[Amendment No. 54A not moved.]

Schedule 2 agreed to.

Clause 10 [Restrictions on disposal of land]:

Lord Dixon-Smith moved Amendment No. 55:

The noble Lord said: The flip side of land purchase is land sales, and Clause 10 deals with restrictions on the disposal of land. Clause 10(1) says:

This is a probing amendment to try to find out what considerations might be in the mind of the Secretary of State and, equally importantly, whether the needs of the community adjacent to the site—it might be a disused commercial site of some sort that the HCA wishes to take over for redevelopment—in particular can be taken into account.

7 pm

The business value of the site is always very difficult and subjective. I assume the situation to be that, by and large, the Homes and Communities Agency is not in the business of having a major land bank for development in the way in which commercial developers might. If it purchases a site, it will develop it. That is why it has purchased it, and that would be an entirely natural and normal process. One can see that there might be occasions when some of that site would be seen by the local community as somewhere that might give it the opportunity to have a play area or something of that type in the district, which would diminish the best commercial value.

If you said that an area of 50 yards by 50 yards, which is not a big area—it is perhaps two-thirds of an acre—could be set aside on a site for a play area, that is fine. But if that happens to be in an urban area and the alternative development happens to be residential, that site is worth more than £1 million an acre and that bit of ground is worth, say, £0.75 million, which comes off the overall value of the site. It may be in the interests of the community to have that site sold for less than the best value that could be obtained in order that the community could get a real and genuine benefit from it, even though it might affect only a small part of the site.

We tabled the amendment to explore with the Minister—I hope he will not mind my exploring with him in this way—what might be in the mind of the

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Secretary of State when we have to deal with the matter of the HCA perhaps not being able to dispose of land for less than the best consideration that can reasonably be obtained. Clearly, there are circumstances in which the community interest might indicate that the sum that should be obtained for the site should be less than it appears to be in this subsection. I beg to move.

Baroness Hamwee: I have Amendment No. 55A in this group, which seeks to define “best consideration”, in that it should be,

The issue of best consideration was debated at some length in the Commons, and I want to pick up some of the points from that debate. The Minister said that the restriction on the disposal of land was needed to safeguard the public purse. It seems to me that the thinking has moved on so that the public purse is regarded as being more than just a matter of immediate cash. Looking not very far into the future, “sustainability” covers far more than just cash, but if that is how the Government are thinking, it will achieve cash savings. I am sure that the Government are not as old-fashioned in their thinking as that seems to indicate. I did not want to put into the collective mind of the Government that even if one is looking only in monetary terms at what is best consideration, the criteria and the factors are more than society accepted in the relatively recent past.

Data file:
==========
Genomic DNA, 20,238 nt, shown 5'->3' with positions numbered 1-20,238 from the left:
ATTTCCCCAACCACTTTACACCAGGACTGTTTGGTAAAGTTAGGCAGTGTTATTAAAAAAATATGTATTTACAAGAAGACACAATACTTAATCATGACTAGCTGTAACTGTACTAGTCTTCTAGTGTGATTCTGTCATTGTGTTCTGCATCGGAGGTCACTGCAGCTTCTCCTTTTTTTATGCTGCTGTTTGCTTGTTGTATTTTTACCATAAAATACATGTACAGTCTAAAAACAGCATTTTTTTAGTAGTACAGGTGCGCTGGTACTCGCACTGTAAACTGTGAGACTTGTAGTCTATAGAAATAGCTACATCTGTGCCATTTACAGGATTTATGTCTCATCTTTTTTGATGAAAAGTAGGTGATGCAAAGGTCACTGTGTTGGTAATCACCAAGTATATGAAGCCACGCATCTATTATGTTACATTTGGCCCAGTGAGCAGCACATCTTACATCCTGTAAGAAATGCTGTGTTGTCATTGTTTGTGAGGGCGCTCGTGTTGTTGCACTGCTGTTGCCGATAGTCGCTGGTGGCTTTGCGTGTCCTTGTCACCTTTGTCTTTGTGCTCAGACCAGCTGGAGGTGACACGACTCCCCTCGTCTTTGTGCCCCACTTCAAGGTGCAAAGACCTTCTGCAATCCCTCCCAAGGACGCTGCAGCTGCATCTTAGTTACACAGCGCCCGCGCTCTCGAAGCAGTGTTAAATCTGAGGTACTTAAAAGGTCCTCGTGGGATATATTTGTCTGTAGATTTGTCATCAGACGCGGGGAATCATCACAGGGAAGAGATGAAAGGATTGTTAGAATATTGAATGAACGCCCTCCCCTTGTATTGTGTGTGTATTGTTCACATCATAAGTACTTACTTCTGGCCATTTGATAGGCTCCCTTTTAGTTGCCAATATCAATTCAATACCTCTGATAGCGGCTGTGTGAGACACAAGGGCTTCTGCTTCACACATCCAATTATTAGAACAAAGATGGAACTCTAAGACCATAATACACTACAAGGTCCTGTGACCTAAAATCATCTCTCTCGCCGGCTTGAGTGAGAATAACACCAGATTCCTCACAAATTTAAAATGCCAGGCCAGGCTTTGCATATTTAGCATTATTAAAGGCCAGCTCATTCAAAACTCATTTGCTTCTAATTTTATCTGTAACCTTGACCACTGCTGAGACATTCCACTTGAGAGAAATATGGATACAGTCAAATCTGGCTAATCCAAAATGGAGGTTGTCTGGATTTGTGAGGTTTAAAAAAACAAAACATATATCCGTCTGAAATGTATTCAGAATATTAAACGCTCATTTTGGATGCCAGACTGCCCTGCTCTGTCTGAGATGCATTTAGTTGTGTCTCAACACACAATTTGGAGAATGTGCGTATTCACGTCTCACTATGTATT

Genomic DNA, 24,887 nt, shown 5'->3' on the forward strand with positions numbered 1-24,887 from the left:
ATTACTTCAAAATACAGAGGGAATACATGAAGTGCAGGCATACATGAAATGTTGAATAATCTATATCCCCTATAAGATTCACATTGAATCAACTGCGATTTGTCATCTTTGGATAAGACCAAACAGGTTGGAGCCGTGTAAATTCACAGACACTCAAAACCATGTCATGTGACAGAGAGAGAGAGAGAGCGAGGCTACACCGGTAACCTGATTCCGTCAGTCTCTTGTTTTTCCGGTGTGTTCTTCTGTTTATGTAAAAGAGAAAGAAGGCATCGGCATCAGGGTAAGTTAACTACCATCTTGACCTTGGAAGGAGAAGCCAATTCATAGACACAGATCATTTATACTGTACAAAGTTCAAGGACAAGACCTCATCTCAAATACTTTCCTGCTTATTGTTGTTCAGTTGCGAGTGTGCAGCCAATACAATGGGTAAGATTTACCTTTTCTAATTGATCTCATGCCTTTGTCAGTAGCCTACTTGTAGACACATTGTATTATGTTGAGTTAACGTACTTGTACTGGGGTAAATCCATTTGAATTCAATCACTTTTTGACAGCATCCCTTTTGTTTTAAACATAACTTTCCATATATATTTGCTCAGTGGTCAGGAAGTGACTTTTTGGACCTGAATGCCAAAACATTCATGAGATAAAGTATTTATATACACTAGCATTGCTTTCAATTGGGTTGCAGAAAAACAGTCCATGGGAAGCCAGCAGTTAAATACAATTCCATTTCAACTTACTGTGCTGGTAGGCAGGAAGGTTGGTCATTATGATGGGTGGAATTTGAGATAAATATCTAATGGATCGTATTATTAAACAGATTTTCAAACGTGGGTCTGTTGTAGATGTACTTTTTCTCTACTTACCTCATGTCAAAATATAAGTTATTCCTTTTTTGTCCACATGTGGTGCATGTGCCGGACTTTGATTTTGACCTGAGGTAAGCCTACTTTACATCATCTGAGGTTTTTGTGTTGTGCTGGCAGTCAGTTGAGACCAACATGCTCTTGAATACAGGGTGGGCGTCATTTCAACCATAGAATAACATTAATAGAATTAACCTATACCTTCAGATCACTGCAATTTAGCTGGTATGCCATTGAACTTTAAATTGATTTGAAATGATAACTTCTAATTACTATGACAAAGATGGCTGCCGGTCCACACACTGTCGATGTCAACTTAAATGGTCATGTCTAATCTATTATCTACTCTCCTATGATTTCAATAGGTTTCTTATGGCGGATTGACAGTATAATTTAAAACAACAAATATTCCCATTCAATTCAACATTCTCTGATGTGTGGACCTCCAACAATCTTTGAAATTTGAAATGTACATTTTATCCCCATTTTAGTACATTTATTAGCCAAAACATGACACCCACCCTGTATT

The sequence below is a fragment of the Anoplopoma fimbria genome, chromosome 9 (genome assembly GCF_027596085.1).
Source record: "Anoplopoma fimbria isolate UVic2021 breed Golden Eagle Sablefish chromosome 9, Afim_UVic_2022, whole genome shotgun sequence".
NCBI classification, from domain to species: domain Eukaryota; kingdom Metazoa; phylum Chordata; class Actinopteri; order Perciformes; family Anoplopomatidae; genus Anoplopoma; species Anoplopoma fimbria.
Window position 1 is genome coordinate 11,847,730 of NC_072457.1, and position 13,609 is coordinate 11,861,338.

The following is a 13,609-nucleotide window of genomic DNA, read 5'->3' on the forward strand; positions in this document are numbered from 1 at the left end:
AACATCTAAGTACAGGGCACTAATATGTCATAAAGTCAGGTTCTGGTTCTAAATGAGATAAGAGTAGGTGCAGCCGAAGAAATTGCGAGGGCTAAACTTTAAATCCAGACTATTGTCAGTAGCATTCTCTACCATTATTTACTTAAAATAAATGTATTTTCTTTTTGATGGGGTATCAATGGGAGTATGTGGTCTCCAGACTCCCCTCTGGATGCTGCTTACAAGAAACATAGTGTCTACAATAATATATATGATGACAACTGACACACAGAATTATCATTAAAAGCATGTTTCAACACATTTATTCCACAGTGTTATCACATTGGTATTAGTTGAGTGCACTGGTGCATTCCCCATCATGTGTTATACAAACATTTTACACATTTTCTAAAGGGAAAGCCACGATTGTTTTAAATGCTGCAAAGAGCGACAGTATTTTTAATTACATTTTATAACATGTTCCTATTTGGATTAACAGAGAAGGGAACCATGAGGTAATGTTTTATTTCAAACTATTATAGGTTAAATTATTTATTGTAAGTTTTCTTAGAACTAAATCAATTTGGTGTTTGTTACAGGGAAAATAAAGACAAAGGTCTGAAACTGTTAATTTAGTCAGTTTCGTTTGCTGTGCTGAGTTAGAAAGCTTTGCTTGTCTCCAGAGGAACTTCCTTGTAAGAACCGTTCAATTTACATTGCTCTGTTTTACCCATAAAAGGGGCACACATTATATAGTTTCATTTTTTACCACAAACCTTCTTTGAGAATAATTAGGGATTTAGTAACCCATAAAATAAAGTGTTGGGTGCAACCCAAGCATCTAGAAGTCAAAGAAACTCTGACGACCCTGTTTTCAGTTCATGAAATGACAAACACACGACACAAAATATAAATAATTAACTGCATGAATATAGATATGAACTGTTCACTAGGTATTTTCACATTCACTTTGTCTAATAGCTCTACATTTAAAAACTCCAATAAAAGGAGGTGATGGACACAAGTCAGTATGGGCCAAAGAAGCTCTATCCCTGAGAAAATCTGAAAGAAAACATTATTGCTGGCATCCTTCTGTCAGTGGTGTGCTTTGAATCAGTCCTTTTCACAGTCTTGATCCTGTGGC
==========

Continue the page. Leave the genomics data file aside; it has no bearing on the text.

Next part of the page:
Secondly, the issue of general consent was raised. The Secretary of State has the power to give a general consent. Like the noble Lord, I want to know what factors might be in the Secretary of State’s mind, and what comfort the Government could give on the basis of examples since 2003 of when a general consent has been, or could have been, given to local authorities. What is the current thinking on this?

My amendment is perhaps a little tougher than the noble Lord’s, and tougher than I am allowing for in these remarks. I am conscious of the time and the need to make progress, and it may be appropriate to come back to the issue of principle on Report, when Members of the Committee have better understood the Government’s thinking on this. Reading Hansards, I am not thus far persuaded that the Government’s thinking is where I would want to see it.

Baroness Ford: I also support these amendments. Will my noble friend the Minister take this away and have a look at current practice in both the Housing Corporation and English Partnerships? These clauses are a step back from how those organisations currently operate. A couple of examples may be of assistance.

When we were trying to pilot community land trusts over the past 18 months, it transpired that the Housing Corporation could have gifted land to the community land trust in question but the Housing Corporation had no land. English Partnerships had land, but could not gift it to the organisations. We were in a really ridiculous situation. A case study

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made us think about bringing both the land and the funding together. We had hoped that the new organisation would then have the ability to do what neither of us could do for perverse reasons.